GPIHBP1 autoantibodies in a patient with unexplained chylomicronemia
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Xuchen Hu, Geesje M. Dallinga-Thie, G. Kees Hovingh, Sandy Y. Chang, Norma P. Sandoval, Tiffany Ly P. Dang, Isamu Fukamachi, Kazuya Miyashita, Katsuyuki Nakajima, Masami Murakami, Loren G. Fong, Michael Ploug, Stephen G. Young, Anne P. Beigneux
Background GPIHBP1, a glycolipid-anchored protein of capillary endothelial cells, binds lipoprotein lipase (LPL) in the interstitial spaces and transports it to the capillary lumen. GPIHBP1 deficiency prevents LPL from reaching the capillary lumen, resulting in low intravascular LPL levels, impaired intravascular triglyceride processing, and severe hypertriglyceridemia (chylomicronemia). A recent study showed that some cases of hypertriglyceridemia are caused by autoantibodies against GPIHBP1 (“GPIHBP1 autoantibody syndrome”). Objective Our objective was to gain additional insights into the frequency of the GPIHBP1 autoantibody syndrome in patients with unexplained chylomicronemia. Methods We used enzyme-linked immunosorbent assays to screen for GPIHBP1 autoantibodies in 33 patients with unexplained chylomicronemia and then used Western blots and immunocytochemistry studies to characterize the GPIHBP1 autoantibodies. Results The plasma of 1 patient, a 36-year-old man with severe hypertriglyceridemia, contained GPIHBP1 autoantibodies. The autoantibodies, which were easily detectable by Western blot, blocked the ability of GPIHBP1 to bind LPL. The plasma levels of LPL mass and activity were low. The patient had no history of autoimmune disease, but his plasma was positive for antinuclear antibodies. Conclusions One of 33 patients with unexplained chylomicronemia had the GPIHBP1 autoantibody syndrome. Additional studies in large lipid clinics will be helpful for better defining the frequency of this syndrome and for exploring the best strategies for treatment.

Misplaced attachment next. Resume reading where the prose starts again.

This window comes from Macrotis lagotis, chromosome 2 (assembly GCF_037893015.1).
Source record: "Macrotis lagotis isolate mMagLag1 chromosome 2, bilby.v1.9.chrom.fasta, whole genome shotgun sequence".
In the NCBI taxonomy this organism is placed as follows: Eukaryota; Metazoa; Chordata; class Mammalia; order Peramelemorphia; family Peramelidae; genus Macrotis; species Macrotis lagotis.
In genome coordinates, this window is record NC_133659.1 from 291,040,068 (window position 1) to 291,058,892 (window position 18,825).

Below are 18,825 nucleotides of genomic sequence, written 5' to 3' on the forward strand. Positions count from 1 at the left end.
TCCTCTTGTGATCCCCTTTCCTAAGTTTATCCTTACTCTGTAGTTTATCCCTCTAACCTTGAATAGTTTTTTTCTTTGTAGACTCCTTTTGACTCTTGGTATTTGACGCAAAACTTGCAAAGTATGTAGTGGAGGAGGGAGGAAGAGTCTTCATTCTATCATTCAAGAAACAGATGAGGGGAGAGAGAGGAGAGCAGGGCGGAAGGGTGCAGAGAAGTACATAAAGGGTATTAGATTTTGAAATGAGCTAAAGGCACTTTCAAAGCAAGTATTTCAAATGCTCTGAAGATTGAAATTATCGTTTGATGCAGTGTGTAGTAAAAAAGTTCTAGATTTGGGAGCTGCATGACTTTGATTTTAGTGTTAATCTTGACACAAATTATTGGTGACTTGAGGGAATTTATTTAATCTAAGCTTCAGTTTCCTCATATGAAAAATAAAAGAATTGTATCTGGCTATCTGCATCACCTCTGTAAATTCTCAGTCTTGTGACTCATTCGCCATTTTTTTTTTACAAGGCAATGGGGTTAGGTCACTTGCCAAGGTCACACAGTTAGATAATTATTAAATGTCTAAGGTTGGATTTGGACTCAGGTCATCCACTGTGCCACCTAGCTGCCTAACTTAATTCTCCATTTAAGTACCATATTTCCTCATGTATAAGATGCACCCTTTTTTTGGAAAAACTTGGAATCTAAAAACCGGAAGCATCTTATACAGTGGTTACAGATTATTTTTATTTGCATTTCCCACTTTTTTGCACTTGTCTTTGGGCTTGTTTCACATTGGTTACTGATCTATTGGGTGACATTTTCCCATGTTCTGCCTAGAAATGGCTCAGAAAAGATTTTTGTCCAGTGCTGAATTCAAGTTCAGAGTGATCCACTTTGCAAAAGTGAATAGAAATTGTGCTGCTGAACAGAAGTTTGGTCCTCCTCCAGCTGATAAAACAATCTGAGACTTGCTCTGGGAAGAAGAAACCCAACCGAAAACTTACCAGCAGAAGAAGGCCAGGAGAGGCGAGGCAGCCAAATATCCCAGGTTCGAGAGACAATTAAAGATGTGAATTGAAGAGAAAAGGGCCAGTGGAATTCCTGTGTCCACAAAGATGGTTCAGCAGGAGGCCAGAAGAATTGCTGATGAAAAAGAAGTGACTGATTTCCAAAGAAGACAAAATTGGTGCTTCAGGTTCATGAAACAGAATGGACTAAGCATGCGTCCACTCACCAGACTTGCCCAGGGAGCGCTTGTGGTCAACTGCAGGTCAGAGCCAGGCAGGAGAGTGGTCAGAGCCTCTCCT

|Tidsskrift||Journal of Clinical Lipidology|
|Status||Udgivet - 1 jul. 2017|